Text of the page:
Due to the size I do find these to fit my ears a little more snugly and with less rubbing on my outer ear, something the old models would do after longer listening sessions and something I always felt that held these back to the much more ergonomic over the ear custom fitting universals. The fins still can be used to hold these in place better. Build quality seems identical to the DN-2000, I really think I would be wasting both out time by just repeating what I have said before but to summarise it has a lovely flexible cable, secure metal housing and is only let down by that lack of a removable cable that I think is a box that needs to be ticked for the very best earphones, yes that price excuses it in some ways but I would pay a £100 extra easily for this earphone with a 2 pin detachable cable and still rave about its value.

Subjectively Stunning

Before we rush into technical talk and graphs, we need to talk about how my ears perceive these earphones because they are a masterpiece. I am getting a little sick of saying how Dunu have just stepped things up and blown me away again but honestly, that how I feel. Lately I have been reviewing a lot of more expensive IEMs, $699 and upwards, stuff like the Aurisonics ASG-2.5, Earsonics Velvet, Campfire Lyra and Apollo Audio Lab Viper 8 just to name a few and it has been very hard work for me. The earphones are good (with the exception of the Apollo) but and its a big BUT, me and Josh easily prefer this, it is just a better earphone, technically in terms of detail, coherence and speed and then in terms of tonal balanced to our preferences. Obviously let your ears be the judge as I know the first three of them earphones will have people melt and just hit the spot, the Apollo should be avoided like the plague. Still though it is just is not a fair playing field with these being available. I have to be straight and say that is an earphone that in simple terms I really enjoy but I can take my listening bias away and say whole heartedly that this a great earphone, bettering even some of my CIEMs. Tonally it leans to the higher frequencies, starting to show prominence in the upper midranges and staying pretty accentuated from their upwards in TWFK fashion. Not in TWFK fashion while it is sparkly and energetic these are hardly harsh or sibilant, maybe a touch on some occasions but not a worrying point.

While the bass does not seem boosted in anyway, it is tight and punchy through the mid-bass, showing just enough decay to not borderline anaemic but the sub-bass can be pretty divine, showing reach and grip on the deeper frequencies, they certainly compliment the midd bass nicely by not having the extra quantity but if you want you sub bass with extra exertion thats when the o-rings should be used. The timbre actually favours drums to strings where a more airy hit takes realism over the slightly quick hum of a bass guitar pluck, at the start of Nine Inch Nails “Eraser” in DSD, the drums are eerily realistic due to the combination of depth on the kick drum and tight blows on the less deep skins. Being the fourth hybrid by Dunu they have in my opinion captured more so than ever the reason why you would use a dynamic driver with balanced armature, the regions is truly dynamic capable and puts not a hair out if place, including when it comes to transiting in the midrange, which it does without a notch going either way. I think some hybrids try and produce to thunderous a bass that the balanced armatures still end up getting lost.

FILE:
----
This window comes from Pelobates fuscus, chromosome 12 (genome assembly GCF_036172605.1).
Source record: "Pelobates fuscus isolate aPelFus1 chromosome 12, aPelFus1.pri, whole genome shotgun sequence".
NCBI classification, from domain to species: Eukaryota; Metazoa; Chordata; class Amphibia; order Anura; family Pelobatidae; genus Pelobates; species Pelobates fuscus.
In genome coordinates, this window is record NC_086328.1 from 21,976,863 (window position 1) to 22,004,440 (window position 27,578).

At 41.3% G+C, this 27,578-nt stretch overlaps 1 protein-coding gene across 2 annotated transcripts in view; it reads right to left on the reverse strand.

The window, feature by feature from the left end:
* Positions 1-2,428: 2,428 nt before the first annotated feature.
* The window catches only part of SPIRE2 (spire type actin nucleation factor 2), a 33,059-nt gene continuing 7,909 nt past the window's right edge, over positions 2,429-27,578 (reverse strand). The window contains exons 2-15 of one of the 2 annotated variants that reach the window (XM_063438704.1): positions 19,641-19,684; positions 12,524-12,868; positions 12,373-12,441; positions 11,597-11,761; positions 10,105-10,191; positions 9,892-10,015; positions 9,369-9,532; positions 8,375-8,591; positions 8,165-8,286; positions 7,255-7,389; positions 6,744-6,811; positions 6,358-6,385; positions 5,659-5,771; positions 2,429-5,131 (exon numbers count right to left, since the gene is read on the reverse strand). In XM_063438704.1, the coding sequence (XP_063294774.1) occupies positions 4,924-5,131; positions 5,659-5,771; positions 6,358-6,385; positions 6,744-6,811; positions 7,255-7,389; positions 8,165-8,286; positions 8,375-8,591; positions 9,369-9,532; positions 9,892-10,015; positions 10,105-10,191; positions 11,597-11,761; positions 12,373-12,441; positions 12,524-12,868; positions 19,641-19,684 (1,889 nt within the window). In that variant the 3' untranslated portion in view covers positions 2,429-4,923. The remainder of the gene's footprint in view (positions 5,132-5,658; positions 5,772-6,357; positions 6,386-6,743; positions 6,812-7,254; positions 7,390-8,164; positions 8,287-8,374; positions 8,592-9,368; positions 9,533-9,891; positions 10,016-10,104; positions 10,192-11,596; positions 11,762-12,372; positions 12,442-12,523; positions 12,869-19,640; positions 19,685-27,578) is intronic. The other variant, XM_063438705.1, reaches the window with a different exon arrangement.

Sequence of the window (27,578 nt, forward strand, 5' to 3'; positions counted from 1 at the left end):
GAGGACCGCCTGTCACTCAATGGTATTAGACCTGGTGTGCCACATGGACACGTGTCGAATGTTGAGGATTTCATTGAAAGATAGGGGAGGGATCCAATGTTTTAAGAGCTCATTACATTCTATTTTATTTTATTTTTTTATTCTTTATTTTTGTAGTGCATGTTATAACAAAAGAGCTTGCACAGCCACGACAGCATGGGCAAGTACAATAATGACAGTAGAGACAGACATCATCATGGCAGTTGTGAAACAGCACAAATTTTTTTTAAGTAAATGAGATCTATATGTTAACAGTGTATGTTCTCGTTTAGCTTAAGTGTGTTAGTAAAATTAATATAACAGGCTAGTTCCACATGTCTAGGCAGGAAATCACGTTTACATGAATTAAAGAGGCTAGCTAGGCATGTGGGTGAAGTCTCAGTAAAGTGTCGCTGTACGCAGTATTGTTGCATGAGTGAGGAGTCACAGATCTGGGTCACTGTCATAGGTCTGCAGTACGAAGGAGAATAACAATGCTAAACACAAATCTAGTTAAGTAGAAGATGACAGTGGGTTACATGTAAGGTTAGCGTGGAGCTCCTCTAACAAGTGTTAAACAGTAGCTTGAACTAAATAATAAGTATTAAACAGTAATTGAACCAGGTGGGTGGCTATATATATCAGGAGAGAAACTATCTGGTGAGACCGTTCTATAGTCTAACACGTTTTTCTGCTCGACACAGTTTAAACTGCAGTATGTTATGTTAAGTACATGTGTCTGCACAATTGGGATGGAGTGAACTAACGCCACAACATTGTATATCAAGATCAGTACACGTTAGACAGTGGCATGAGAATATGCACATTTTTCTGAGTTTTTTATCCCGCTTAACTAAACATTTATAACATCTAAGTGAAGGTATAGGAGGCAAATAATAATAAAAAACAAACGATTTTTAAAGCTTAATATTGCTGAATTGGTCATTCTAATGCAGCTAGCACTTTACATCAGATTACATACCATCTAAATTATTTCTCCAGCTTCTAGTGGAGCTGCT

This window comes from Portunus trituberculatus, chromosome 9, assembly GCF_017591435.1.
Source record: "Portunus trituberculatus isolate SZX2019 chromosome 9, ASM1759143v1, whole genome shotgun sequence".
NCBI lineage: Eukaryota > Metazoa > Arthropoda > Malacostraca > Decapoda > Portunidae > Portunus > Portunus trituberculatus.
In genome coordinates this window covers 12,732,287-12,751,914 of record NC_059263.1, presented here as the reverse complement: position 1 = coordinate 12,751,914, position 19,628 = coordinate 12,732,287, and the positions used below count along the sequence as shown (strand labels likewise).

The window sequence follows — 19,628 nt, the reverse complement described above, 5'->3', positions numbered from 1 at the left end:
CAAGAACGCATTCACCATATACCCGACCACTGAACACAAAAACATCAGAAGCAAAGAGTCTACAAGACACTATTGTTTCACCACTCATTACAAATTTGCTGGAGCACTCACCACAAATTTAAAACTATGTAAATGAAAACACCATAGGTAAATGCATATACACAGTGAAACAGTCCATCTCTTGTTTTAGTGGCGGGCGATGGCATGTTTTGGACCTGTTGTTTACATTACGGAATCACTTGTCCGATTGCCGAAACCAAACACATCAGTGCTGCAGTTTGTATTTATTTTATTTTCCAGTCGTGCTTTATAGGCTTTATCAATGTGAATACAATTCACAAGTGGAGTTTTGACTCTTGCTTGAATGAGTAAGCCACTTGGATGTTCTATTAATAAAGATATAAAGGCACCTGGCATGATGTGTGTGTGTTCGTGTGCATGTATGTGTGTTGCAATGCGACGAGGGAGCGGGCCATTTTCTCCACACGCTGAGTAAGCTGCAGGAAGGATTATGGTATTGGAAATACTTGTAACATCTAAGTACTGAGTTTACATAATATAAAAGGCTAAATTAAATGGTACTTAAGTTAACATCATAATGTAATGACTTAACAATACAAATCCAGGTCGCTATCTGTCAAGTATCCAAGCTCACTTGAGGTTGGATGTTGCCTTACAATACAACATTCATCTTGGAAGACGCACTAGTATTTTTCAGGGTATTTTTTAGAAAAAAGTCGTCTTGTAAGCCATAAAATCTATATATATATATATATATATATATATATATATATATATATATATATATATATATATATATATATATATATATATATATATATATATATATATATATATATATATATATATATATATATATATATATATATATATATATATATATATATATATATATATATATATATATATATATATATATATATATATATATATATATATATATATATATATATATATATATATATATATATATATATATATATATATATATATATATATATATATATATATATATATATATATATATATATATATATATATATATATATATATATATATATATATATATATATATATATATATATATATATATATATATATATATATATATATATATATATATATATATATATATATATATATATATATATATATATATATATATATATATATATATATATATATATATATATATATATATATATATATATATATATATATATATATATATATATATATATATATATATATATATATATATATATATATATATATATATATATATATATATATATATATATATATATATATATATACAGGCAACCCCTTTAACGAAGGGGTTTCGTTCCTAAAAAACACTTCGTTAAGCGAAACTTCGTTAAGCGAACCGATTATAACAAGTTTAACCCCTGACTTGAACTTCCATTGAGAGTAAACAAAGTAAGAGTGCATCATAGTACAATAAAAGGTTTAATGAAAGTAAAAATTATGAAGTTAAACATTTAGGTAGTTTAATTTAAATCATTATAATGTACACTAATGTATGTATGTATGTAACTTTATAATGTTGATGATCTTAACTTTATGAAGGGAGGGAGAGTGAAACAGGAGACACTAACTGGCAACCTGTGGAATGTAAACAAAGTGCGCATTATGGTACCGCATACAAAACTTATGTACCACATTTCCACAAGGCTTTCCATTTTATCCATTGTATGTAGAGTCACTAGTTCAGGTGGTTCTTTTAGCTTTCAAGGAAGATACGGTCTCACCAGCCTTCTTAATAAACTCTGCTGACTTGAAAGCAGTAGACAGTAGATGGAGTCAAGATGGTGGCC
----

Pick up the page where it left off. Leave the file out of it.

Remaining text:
This being a forward and excitable earphone, the midrange and vocals especially are fairly forward. As I have said we have the tilt towards the upper midrange and obviously that comes with a glorified sense of clarity and that makes these earphones have a super sense of precision and separation and flow of details you can not quantify. This is just one of the reasons why these earphones are just so special, the music has hard edges that chisel out each individual layer of the music to great distinction, others such as the ASG-2.5 that uses a similar driver set up at a much more expensive price just sounds soft and dull in comparison. Sometimes earphones can get a bit exaggerated with decay and the earphone sounds thin and empty but the speed of the Dunu’s allows the earphones to deal with anything that gets heaved at it and still remain composed. Just like the bass though it is not rushed, it hits it just right and while you are not going to get that gooey smoothness of a much slower earphone like the Velvet, this no doubt is the more honest reproduction of your music. Due the slight tilt one area I feel can be worked on is the way that the earphone coveys characters of vocals, they are clear and always in the spotlight with good air isolating them but they do not show perfect emotion or meaning and in the same thought train these do not pick out small lip smacks and breaths like some of my higher end CIEMs. While the combination with the dynamic driver does give this a bit more body that your usual mid tier balanced armature combination, it is nowhere near the fullness of sound you get with the Campfire Lyra.